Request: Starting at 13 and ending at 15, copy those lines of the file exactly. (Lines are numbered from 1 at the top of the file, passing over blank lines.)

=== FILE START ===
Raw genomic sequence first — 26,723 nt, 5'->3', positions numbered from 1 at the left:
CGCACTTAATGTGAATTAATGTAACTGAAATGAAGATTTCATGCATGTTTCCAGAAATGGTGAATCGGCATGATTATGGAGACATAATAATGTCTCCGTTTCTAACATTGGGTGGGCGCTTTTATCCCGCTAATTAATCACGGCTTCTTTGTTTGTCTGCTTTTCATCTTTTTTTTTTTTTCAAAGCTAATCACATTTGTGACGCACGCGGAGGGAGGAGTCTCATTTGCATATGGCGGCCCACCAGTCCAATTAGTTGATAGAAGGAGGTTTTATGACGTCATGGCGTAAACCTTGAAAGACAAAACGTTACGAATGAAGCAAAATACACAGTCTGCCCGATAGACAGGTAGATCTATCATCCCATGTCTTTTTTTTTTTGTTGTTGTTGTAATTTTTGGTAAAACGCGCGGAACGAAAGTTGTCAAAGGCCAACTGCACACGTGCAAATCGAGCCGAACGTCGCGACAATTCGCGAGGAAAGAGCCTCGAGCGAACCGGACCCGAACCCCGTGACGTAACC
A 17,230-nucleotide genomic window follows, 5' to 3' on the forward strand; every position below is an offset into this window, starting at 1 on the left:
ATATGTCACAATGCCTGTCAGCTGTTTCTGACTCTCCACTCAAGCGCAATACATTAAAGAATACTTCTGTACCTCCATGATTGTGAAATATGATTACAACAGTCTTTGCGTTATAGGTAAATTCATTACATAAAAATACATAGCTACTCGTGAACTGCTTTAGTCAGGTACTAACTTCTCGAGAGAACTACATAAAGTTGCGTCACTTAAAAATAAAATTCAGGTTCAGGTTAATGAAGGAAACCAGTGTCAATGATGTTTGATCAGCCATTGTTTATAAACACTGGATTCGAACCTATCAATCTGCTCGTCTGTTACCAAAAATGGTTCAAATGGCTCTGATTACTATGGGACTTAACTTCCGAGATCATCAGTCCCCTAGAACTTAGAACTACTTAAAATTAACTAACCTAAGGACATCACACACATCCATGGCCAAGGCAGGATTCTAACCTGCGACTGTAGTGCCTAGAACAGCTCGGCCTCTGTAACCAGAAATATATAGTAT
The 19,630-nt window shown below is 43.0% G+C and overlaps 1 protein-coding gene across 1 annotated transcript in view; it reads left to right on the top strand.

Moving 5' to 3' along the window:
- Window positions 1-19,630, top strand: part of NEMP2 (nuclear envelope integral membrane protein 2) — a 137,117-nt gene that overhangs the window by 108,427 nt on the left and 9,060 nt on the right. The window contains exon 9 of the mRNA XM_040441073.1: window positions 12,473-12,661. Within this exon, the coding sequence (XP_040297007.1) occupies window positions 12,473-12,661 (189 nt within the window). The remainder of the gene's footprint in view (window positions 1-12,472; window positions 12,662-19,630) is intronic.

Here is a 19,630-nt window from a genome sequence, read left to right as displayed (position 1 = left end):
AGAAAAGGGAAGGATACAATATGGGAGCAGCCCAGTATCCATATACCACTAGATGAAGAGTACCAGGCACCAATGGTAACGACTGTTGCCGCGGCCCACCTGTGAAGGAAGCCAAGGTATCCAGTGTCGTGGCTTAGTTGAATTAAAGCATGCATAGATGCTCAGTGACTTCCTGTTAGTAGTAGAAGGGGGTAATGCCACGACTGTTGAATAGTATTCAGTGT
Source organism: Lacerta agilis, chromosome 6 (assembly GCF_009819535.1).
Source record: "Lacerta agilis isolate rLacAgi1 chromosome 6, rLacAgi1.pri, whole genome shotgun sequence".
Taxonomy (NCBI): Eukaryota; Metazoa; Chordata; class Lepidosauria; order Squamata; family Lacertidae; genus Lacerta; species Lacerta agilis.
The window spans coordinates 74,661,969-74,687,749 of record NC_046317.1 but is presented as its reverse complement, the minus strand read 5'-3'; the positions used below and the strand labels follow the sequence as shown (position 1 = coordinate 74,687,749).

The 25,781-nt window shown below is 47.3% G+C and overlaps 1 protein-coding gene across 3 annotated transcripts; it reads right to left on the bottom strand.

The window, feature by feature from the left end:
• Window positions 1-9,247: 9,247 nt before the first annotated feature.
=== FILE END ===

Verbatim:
The window spans coordinates 74,661,969-74,687,749 of record NC_046317.1 but is presented as its reverse complement, the minus strand read 5'-3'; the positions used below and the strand labels follow the sequence as shown (position 1 = coordinate 74,687,749).

The 25,781-nt window shown below is 47.3% G+C and overlaps 1 protein-coding gene across 3 annotated transcripts; it reads right to left on the bottom strand.

The window, feature by feature from the left end: